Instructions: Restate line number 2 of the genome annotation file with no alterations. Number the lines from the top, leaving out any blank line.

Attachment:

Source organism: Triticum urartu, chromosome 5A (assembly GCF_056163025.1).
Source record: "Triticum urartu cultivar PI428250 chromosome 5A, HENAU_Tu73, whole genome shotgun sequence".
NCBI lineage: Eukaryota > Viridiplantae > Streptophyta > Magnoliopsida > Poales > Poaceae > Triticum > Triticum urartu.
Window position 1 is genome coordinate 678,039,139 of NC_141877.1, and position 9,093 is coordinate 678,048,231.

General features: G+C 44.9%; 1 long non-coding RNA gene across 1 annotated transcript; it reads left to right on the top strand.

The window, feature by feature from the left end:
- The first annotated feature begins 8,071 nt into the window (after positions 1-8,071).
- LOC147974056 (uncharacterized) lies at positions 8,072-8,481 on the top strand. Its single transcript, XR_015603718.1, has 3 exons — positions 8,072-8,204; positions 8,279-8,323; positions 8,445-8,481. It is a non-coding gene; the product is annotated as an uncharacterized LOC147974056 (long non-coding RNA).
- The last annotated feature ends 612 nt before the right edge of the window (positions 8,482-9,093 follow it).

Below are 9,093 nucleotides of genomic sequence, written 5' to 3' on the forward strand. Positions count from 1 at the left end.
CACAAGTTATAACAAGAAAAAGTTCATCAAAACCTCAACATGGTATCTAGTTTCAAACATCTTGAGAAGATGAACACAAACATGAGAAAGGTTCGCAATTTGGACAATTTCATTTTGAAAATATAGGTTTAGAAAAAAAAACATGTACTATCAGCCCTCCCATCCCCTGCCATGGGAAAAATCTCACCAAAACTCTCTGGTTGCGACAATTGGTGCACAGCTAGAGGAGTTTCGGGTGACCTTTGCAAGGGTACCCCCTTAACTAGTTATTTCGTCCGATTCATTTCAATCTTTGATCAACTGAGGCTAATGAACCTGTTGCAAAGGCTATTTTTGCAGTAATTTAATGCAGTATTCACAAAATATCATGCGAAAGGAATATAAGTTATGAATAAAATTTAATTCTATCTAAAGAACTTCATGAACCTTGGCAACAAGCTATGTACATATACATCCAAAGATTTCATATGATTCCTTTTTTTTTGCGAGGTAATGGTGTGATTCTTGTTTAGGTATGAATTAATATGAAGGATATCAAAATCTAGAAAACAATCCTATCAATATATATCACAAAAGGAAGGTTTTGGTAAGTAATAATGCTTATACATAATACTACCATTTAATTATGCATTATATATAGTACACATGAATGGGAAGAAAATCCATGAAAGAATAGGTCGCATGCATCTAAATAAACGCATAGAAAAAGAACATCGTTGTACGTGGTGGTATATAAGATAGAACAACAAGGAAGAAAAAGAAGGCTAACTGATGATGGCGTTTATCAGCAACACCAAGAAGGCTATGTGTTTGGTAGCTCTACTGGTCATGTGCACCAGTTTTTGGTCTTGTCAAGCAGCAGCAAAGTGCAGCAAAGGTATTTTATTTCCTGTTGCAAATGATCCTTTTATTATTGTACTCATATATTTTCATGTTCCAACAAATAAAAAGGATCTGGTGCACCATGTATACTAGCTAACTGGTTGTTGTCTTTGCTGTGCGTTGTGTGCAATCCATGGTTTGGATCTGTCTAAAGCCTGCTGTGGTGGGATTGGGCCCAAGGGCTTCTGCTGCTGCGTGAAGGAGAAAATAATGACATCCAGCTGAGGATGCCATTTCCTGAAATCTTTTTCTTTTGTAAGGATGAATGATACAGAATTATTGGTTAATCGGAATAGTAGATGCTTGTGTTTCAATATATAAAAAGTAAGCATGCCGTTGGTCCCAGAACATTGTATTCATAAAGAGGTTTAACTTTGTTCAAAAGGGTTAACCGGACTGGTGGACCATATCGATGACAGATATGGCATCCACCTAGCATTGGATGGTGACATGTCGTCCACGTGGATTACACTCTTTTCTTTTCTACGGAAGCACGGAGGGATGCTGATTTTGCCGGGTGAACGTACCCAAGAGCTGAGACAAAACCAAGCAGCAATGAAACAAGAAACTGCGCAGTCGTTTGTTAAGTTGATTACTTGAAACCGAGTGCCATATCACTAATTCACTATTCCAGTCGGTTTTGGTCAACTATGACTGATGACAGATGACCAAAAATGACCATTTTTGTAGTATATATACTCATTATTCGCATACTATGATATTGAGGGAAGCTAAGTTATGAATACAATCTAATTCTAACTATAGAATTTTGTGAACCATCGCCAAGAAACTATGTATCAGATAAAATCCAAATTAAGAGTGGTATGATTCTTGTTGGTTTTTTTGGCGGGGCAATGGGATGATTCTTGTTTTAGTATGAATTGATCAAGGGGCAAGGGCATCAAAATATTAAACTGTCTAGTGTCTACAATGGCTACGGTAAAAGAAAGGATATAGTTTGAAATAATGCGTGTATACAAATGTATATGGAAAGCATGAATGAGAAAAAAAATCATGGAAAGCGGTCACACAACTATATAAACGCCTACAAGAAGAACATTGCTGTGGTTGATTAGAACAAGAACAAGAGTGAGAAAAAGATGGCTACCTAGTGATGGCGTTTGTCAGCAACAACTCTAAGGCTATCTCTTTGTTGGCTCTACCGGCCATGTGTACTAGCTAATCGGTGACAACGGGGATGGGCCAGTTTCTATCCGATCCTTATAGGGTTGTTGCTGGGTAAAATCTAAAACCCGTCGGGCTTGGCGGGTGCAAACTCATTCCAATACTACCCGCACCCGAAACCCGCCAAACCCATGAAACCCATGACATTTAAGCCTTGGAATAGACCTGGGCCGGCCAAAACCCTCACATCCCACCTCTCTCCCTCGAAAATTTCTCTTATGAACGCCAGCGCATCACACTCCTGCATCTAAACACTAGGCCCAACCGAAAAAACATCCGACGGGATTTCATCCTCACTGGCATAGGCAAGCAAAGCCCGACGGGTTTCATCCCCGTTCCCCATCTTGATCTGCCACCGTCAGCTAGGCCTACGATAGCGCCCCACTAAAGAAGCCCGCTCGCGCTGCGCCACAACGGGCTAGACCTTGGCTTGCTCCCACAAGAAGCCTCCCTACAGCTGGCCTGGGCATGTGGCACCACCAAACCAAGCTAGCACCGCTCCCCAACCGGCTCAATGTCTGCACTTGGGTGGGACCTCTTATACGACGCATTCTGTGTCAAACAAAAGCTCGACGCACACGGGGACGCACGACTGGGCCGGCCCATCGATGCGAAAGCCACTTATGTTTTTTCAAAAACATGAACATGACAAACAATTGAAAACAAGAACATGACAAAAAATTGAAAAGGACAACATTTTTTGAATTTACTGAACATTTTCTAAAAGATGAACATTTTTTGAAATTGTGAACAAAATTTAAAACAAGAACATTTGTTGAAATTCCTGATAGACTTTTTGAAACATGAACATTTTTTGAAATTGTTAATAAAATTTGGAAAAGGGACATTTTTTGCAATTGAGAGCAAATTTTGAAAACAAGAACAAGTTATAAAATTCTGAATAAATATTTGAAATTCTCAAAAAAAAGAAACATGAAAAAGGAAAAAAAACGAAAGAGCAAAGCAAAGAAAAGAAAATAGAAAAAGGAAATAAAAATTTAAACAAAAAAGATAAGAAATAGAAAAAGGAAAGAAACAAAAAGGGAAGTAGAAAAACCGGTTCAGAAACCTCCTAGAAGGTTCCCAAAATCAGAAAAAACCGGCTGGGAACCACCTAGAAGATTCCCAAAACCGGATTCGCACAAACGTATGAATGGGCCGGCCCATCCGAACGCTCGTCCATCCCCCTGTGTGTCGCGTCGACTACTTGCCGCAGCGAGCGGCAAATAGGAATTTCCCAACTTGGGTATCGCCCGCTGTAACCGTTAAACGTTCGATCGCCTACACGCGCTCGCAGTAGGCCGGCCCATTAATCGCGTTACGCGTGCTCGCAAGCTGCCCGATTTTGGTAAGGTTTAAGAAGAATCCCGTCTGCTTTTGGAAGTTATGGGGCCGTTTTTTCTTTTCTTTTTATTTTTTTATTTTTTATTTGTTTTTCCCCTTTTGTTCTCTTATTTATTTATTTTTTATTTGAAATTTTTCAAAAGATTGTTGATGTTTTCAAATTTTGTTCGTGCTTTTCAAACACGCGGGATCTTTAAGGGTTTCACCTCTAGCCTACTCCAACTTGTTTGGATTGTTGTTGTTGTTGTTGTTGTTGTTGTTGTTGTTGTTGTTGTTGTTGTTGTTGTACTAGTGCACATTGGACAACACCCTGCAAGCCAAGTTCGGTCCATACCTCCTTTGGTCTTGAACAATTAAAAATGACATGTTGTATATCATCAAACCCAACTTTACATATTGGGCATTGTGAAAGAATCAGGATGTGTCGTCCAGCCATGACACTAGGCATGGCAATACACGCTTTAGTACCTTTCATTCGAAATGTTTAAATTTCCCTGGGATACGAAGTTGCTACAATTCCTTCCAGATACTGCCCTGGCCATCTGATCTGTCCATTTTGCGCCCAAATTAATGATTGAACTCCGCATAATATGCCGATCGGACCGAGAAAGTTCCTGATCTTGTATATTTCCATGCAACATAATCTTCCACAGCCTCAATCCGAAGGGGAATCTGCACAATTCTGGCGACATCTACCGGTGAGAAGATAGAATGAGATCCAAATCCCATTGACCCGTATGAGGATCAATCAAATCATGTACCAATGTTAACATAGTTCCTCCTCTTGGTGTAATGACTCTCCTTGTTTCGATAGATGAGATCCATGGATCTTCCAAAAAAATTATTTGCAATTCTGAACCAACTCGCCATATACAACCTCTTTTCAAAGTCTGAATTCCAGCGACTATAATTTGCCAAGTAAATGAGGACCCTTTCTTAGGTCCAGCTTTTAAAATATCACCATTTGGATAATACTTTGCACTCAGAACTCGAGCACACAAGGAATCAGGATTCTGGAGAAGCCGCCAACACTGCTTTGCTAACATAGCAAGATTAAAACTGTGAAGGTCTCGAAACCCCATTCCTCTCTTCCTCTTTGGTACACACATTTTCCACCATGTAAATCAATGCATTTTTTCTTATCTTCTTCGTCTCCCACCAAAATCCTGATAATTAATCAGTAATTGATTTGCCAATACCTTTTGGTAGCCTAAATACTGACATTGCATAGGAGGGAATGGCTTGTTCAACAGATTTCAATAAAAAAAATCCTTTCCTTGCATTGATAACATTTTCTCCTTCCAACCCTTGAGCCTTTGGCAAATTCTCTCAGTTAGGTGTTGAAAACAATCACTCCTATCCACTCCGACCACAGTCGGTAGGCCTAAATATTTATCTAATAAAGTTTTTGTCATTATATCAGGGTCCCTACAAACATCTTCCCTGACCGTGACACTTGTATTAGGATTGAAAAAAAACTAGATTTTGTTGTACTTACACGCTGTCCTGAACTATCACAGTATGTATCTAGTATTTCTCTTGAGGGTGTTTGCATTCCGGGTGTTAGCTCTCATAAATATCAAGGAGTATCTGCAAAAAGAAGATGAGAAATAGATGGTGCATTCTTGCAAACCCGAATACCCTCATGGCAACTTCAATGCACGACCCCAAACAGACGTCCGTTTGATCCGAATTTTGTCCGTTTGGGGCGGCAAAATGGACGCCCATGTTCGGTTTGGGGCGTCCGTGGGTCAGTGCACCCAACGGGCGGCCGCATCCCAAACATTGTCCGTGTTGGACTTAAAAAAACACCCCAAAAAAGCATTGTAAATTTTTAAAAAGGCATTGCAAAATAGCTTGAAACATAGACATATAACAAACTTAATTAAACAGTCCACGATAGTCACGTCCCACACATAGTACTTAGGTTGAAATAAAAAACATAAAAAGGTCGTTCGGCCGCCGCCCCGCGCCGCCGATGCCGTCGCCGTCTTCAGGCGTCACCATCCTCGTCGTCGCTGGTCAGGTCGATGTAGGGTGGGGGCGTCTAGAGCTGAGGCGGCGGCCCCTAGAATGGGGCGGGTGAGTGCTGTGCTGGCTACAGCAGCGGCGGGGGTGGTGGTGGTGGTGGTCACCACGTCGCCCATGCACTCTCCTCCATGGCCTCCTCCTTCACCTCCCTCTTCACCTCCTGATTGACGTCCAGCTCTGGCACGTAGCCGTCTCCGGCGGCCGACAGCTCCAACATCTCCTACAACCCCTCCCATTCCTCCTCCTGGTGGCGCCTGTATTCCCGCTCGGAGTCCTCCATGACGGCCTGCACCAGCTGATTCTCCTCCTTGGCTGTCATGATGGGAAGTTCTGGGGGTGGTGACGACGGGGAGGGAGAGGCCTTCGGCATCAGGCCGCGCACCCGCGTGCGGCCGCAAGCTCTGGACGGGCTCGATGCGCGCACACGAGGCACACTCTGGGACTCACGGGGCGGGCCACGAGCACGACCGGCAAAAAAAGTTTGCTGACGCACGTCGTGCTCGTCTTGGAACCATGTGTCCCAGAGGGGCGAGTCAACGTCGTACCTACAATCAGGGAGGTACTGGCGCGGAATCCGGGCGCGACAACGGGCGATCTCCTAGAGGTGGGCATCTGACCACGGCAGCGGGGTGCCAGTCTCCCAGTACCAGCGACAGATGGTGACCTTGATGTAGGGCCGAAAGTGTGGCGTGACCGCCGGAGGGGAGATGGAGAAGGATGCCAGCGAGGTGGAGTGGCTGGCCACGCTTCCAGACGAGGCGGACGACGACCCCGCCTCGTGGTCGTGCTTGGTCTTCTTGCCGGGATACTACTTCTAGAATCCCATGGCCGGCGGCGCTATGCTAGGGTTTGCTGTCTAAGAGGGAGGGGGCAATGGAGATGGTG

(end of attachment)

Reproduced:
Source record: "Triticum urartu cultivar PI428250 chromosome 5A, HENAU_Tu73, whole genome shotgun sequence".